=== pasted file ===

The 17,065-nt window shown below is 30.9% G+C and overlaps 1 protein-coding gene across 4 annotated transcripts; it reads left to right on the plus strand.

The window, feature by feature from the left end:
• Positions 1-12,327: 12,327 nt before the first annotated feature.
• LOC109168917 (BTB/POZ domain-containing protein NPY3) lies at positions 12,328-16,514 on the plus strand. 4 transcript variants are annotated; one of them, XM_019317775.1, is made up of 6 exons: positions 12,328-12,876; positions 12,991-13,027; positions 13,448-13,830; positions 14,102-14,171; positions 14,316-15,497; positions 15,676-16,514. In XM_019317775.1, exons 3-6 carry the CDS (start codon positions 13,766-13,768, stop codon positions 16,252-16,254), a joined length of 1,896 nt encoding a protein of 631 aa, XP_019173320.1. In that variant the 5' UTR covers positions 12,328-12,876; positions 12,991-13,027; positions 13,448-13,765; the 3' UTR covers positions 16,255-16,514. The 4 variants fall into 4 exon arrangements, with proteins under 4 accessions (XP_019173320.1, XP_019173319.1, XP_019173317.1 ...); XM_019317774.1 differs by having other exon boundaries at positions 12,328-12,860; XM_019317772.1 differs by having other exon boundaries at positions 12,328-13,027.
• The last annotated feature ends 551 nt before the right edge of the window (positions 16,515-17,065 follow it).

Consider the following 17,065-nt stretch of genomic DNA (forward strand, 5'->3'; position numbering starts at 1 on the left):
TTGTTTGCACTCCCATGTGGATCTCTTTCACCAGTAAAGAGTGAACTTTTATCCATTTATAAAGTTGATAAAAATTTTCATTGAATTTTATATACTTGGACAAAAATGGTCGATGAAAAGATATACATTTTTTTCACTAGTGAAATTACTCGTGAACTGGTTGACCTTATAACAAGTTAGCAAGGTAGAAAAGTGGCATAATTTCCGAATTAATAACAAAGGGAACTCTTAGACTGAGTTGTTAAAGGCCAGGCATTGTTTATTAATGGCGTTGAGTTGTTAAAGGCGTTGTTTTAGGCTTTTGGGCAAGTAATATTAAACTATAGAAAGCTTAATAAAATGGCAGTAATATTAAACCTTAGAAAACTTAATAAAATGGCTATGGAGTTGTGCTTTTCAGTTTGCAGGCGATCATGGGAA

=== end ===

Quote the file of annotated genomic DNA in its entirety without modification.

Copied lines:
The 17,065-nt window shown below is 30.9% G+C and overlaps 1 protein-coding gene across 4 annotated transcripts; it reads left to right on the plus strand.

The window, feature by feature from the left end:
• Positions 1-12,327: 12,327 nt before the first annotated feature.
• LOC109168917 (BTB/POZ domain-containing protein NPY3) lies at positions 12,328-16,514 on the plus strand. 4 transcript variants are annotated; one of them, XM_019317775.1, is made up of 6 exons: positions 12,328-12,876; positions 12,991-13,027; positions 13,448-13,830; positions 14,102-14,171; positions 14,316-15,497; positions 15,676-16,514. In XM_019317775.1, exons 3-6 carry the CDS (start codon positions 13,766-13,768, stop codon positions 16,252-16,254), a joined length of 1,896 nt encoding a protein of 631 aa, XP_019173320.1. In that variant the 5' UTR covers positions 12,328-12,876; positions 12,991-13,027; positions 13,448-13,765; the 3' UTR covers positions 16,255-16,514. The 4 variants fall into 4 exon arrangements, with proteins under 4 accessions (XP_019173320.1, XP_019173319.1, XP_019173317.1 ...); XM_019317774.1 differs by having other exon boundaries at positions 12,328-12,860; XM_019317772.1 differs by having other exon boundaries at positions 12,328-13,027.
• The last annotated feature ends 551 nt before the right edge of the window (positions 16,515-17,065 follow it).

Consider the following 17,065-nt stretch of genomic DNA (forward strand, 5'->3'; position numbering starts at 1 on the left):
TTGTTTGCACTCCCATGTGGATCTCTTTCACCAGTAAAGAGTGAACTTTTATCCATTTATAAAGTTGATAAAAATTTTCATTGAATTTTATATACTTGGACAAAAATGGTCGATGAAAAGATATACATTTTTTTCACTAGTGAAATTACTCGTGAACTGGTTGACCTTATAACAAGTTAGCAAGGTAGAAAAGTGGCATAATTTCCGAATTAATAACAAAGGGAACTCTTAGACTGAGTTGTTAAAGGCCAGGCATTGTTTATTAATGGCGTTGAGTTGTTAAAGGCGTTGTTTTAGGCTTTTGGGCAAGTAATATTAAACTATAGAAAGCTTAATAAAATGGCAGTAATATTAAACCTTAGAAAACTTAATAAAATGGCTATGGAGTTGTGCTTTTCAGTTTGCAGGCGATCATGGGAA